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Turner entered the archaeological site of Pompeii from the north-west along the Via dei Sepolcri (Street of the Tombs). The first set of ruins he came to therefore was the Villa of Diomedes, an opulent suburban house and garden first excavated during the years 1771–4, which stands on the right-hand side of the road just outside of the main city walls.1 A flight of steps leads directly from the street into the villa’s inner courtyard which is surrounded on four sides by the remnants of a fourteen columned porch or peristyle. This sketch depicts a view of the north side of the peristyle as seen from the corner beside the Via dei Sepolcri entrance. Further studies of the Villa of Diomedes can be seen on folios 3 verso–4 (D15742–D15743).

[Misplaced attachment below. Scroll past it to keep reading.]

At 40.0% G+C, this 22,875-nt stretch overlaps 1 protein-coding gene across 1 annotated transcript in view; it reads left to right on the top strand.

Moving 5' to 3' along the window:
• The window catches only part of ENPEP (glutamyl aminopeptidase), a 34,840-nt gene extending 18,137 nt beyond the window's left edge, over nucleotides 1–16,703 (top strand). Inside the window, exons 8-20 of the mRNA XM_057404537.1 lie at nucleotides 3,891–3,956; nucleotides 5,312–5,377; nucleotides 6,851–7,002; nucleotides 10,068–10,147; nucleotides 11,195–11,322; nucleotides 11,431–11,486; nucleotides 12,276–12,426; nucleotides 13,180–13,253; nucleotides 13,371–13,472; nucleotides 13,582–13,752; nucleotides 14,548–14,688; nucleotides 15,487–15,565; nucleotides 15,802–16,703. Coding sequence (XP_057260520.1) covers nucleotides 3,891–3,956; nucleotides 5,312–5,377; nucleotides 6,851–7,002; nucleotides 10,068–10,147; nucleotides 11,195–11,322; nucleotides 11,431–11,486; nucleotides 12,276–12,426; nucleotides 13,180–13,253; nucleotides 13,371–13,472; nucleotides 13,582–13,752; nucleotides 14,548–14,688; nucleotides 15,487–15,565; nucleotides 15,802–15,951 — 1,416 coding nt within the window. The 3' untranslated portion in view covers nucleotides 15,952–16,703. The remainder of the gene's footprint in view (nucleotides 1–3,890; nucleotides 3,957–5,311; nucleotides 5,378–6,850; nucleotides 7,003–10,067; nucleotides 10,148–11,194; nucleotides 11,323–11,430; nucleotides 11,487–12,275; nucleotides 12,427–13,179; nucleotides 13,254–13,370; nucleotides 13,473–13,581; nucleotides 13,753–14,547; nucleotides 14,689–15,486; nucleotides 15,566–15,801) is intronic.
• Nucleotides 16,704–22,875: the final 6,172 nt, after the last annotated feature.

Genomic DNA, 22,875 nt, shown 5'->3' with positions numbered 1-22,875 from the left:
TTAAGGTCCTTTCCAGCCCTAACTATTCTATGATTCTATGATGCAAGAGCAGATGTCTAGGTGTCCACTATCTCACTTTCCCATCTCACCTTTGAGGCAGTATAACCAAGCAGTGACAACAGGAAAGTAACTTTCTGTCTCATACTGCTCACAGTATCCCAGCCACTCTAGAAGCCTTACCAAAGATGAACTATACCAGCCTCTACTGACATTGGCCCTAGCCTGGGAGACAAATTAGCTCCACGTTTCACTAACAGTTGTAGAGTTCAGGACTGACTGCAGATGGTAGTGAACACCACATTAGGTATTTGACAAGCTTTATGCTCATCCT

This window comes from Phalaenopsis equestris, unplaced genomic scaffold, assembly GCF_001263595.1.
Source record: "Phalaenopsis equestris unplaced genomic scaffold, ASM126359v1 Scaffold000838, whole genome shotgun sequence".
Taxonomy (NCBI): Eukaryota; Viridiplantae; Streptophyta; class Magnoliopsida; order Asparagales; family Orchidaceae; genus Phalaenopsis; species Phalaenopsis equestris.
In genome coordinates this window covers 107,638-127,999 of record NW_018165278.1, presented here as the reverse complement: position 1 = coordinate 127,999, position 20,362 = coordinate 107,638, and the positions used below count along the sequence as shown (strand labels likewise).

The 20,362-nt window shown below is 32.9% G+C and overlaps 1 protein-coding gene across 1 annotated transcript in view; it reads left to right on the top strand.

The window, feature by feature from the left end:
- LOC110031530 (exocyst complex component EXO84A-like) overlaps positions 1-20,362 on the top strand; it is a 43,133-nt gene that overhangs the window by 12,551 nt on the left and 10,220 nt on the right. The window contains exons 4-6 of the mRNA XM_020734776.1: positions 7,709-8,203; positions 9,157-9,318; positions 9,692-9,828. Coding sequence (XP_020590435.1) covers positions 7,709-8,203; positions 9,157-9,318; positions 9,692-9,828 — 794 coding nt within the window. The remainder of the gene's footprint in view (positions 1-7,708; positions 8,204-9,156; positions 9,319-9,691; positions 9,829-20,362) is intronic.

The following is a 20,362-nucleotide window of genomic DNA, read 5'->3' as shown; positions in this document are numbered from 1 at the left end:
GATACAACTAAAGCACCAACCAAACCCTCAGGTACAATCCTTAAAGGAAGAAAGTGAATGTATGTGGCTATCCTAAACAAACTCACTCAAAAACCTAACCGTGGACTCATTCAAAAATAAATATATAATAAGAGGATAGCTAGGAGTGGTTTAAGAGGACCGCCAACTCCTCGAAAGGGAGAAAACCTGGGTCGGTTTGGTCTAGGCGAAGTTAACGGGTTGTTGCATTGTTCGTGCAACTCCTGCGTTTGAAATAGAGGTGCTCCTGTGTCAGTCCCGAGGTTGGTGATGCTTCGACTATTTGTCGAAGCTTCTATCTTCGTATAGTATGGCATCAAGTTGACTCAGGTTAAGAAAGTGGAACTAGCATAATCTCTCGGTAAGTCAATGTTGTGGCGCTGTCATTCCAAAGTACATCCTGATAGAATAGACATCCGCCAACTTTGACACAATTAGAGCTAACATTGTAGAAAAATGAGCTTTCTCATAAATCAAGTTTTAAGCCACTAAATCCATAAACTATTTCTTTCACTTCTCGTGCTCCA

For a general discussion of Turner’s visit to Pompeii see the introduction to the sketchbook.
Further north-west on the site today is the Villa dei Misteri (Villa of Mysteries) but this was not discovered until the early twentieth century.